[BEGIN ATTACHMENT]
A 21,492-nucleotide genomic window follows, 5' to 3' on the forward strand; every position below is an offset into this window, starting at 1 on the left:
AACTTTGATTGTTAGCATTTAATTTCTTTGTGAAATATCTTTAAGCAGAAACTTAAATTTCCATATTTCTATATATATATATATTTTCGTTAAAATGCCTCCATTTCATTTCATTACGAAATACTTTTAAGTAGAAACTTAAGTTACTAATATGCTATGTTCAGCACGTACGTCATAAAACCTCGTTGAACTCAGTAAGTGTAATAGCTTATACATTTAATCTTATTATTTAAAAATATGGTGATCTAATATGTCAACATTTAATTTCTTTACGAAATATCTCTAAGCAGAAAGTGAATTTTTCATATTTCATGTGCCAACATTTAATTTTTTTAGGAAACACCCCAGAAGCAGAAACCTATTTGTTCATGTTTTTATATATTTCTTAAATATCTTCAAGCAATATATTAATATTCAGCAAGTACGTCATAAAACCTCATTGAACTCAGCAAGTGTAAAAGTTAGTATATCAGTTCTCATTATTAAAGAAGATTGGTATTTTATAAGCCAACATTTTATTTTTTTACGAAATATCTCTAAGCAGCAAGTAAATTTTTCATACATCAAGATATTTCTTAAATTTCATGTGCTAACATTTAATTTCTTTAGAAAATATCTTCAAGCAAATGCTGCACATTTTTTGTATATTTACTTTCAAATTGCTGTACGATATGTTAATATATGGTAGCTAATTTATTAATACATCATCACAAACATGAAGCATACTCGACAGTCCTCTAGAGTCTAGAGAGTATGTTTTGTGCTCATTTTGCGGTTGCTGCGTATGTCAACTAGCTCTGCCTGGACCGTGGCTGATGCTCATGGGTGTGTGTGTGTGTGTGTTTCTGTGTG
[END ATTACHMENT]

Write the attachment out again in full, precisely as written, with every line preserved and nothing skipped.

A 21,492-nucleotide genomic window follows, 5' to 3' on the forward strand; every position below is an offset into this window, starting at 1 on the left:
AACTTTGATTGTTAGCATTTAATTTCTTTGTGAAATATCTTTAAGCAGAAACTTAAATTTCCATATTTCTATATATATATATATTTTCGTTAAAATGCCTCCATTTCATTTCATTACGAAATACTTTTAAGTAGAAACTTAAGTTACTAATATGCTATGTTCAGCACGTACGTCATAAAACCTCGTTGAACTCAGTAAGTGTAATAGCTTATACATTTAATCTTATTATTTAAAAATATGGTGATCTAATATGTCAACATTTAATTTCTTTACGAAATATCTCTAAGCAGAAAGTGAATTTTTCATATTTCATGTGCCAACATTTAATTTTTTTAGGAAACACCCCAGAAGCAGAAACCTATTTGTTCATGTTTTTATATATTTCTTAAATATCTTCAAGCAATATATTAATATTCAGCAAGTACGTCATAAAACCTCATTGAACTCAGCAAGTGTAAAAGTTAGTATATCAGTTCTCATTATTAAAGAAGATTGGTATTTTATAAGCCAACATTTTATTTTTTTACGAAATATCTCTAAGCAGCAAGTAAATTTTTCATACATCAAGATATTTCTTAAATTTCATGTGCTAACATTTAATTTCTTTAGAAAATATCTTCAAGCAAATGCTGCACATTTTTTGTATATTTACTTTCAAATTGCTGTACGATATGTTAATATATGGTAGCTAATTTATTAATACATCATCACAAACATGAAGCATACTCGACAGTCCTCTAGAGTCTAGAGAGTATGTTTTGTGCTCATTTTGCGGTTGCTGCGTATGTCAACTAGCTCTGCCTGGACCGTGGCTGATGCTCATGGGTGTGTGTGTGTGTGTGTTTCTGTGTG